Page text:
Second Avenue (German Branch) YMCA records
SCOPE AND CONTENTS OF THE COLLECTION
The collection of the Second Avenue branch of the New York YMCA includes collected brochures promoting the German Branch (later renamed Second Avenue Branch), manuscript minutes, branch publications, branch histories, annual reports, bylaws, newspaper clippings, and correspondence. Printed brochures and annual prospectuses make up a significant portion of the collection. Both German and English-language materials are represented.
Language of Materials
Language of Materials
Use of Materials:
This collection is protected by the Copyright Law of the United States (Title 17, U.S. Code). It is the user's responsibility to verify copyright, ownership, and to obtain all the necessary permissions prior to the reproduction, publication, or other use of any portion of these materials.
HISTORY OF SECOND AVENUE BRANCH YMCA
The Second Avenue Branch of the YMCA in New York City was organized in 1881, and was known at first as the German Branch. Initial meetings were held in rented rooms near the 23rd Street branch, but this location proved inconvenient for German-speaking young men, who primarily lived and worked downtown. Consequently, the branch rented rooms on Broad Street, near the Bowery. By the end of the 19th century, the branch had acquired a building at 142 Second Avenue and was known as the Second Avenue Branch. It attracted not only German-speaking young men, but also men from 17 other countries, making the name "German Branch" a less than accurate depiction of the membership.
The Second Avenue, or German, branch,was not the first effort to establish a YMCA for German immigrants. As early as 1850 -- before the work had spread to North America, German immigrants had established a Christlicher Verein Junger Maenner, replicating the German YMCA. The effort was apparently short-lived despite the flood of German immigrants arriving in New York after 1848. German YMCAs had opened in Milwaukee and other cities with significant German populations, including Brooklyn. However, as the German immigrants assimilated, the need for branches targeted toward particular language groups declined. The Brooklyn German branch, for example, lasted only a few years after its founding in 1893.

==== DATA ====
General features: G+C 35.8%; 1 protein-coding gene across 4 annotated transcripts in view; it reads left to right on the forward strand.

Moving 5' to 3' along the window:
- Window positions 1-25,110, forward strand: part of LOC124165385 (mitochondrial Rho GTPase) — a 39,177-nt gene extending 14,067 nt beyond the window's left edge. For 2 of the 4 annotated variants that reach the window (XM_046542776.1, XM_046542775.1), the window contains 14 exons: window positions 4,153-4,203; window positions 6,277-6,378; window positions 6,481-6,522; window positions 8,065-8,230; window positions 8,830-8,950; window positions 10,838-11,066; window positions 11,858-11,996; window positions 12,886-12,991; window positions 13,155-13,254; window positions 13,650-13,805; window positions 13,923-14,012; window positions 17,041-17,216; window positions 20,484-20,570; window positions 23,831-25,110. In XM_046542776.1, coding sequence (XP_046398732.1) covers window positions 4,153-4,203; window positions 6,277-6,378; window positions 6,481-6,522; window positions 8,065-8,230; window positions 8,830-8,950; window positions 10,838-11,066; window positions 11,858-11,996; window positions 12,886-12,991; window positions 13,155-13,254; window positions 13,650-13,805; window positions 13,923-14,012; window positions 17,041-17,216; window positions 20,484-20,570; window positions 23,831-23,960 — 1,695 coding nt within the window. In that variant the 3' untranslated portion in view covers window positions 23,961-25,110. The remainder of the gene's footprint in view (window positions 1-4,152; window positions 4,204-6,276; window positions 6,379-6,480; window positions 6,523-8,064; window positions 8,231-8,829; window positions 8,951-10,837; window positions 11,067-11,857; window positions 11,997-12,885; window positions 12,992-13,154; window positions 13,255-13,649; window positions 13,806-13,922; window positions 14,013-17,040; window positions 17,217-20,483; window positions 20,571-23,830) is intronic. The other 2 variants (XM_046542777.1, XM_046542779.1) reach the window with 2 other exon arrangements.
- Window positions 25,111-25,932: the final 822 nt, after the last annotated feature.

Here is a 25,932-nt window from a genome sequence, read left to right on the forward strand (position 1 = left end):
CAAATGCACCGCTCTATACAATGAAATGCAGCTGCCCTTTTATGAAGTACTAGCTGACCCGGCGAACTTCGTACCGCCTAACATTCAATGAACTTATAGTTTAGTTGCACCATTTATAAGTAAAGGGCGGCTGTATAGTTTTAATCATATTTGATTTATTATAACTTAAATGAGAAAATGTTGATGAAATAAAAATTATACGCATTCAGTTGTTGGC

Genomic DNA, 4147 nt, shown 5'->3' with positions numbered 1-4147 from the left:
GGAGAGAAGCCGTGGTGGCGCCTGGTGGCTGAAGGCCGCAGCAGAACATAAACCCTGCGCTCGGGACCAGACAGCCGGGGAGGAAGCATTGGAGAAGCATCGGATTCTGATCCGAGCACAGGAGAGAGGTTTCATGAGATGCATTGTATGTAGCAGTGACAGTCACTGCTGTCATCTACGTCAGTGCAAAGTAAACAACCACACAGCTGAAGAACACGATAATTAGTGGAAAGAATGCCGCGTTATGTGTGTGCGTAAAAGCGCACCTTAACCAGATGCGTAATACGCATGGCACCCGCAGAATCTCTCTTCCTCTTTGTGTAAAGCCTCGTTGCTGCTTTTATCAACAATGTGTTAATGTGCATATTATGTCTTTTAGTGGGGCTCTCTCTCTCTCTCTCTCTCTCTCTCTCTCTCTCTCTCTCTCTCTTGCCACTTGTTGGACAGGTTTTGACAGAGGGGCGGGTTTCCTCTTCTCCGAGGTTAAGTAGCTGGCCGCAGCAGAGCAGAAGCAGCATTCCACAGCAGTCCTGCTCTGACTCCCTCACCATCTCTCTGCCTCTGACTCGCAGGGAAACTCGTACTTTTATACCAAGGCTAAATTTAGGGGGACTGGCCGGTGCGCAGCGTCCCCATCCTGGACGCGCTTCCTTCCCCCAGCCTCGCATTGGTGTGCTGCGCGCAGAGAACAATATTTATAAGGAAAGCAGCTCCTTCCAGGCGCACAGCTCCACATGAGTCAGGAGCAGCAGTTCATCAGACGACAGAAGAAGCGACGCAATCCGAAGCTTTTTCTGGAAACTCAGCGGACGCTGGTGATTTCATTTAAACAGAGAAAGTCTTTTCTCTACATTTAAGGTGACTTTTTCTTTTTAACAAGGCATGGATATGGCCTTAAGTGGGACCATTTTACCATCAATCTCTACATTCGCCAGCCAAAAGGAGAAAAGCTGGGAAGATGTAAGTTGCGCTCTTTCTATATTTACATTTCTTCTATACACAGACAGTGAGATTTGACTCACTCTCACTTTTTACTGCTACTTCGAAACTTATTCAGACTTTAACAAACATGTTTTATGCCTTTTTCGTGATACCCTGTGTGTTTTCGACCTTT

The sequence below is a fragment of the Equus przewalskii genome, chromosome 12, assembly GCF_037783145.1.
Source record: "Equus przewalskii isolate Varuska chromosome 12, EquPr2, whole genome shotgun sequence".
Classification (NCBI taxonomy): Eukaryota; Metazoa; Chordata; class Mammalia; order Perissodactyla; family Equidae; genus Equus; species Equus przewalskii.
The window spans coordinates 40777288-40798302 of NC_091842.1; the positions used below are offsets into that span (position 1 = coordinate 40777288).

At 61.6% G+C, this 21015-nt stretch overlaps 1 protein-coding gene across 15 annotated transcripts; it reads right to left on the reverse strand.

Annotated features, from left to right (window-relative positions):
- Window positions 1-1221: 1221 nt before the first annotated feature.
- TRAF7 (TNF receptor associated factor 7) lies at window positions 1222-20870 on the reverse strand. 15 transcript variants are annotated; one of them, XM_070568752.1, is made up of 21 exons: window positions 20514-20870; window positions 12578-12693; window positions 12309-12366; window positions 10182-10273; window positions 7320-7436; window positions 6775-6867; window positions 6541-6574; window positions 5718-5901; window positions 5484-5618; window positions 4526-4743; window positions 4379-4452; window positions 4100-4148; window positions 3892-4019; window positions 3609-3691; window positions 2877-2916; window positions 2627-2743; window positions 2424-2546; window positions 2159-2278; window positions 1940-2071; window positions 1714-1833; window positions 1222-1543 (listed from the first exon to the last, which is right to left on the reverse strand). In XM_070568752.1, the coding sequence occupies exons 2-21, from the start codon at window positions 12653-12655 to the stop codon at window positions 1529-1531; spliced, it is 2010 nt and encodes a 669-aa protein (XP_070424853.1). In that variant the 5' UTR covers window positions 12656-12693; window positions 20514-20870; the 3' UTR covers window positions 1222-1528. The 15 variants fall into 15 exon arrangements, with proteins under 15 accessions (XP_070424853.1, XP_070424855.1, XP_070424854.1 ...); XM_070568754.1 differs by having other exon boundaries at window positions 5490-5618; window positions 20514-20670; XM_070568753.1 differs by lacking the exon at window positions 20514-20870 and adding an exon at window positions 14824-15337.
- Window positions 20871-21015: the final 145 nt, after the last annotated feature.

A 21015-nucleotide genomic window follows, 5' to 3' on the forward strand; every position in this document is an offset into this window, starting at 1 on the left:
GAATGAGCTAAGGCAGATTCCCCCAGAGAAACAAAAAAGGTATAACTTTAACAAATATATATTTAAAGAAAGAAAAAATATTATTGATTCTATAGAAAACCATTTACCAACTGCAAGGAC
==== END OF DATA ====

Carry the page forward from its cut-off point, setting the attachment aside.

1.1 Cubic Feet (4 boxes)
Collected printed and manuscript materials from the Second Avenue Branch of the YMCA of the City of New York, including brochures, minutes and branch publications.
See Detailed Description section for box listing.
Processed by: Louise Merriam, February, 2012.
Catalog Record ID number: 6275379
- Christlicher Verein Junger Männer (Germany)
- New York (N.Y.) Subject Source: Library of Congress Subject Headings
- Young Men's Christian Association of the City of New York. German Branch.
- Young Men's Christian associations -- Administration Subject Source: Library of Congress Subject Headings
- Young Men's Christian associations -- Buildings Subject Source: Library of Congress Subject Headings
- Young Men's Christian associations -- New York (State) -- New York Subject Source: Library of Congress Subject Headings
- YMCA OF THE CITY OF NEW YORK SECOND AVENUE BRANCH:
- An Inventory of Its Records
- Finding aid prepared by Louise Merriam.
- Description rules
- Describing Archives: A Content Standard
- Language of description
- Script of description
- Language of description note
Collecting Area Details
Contact The Kautz Family YMCA Archives Collecting Area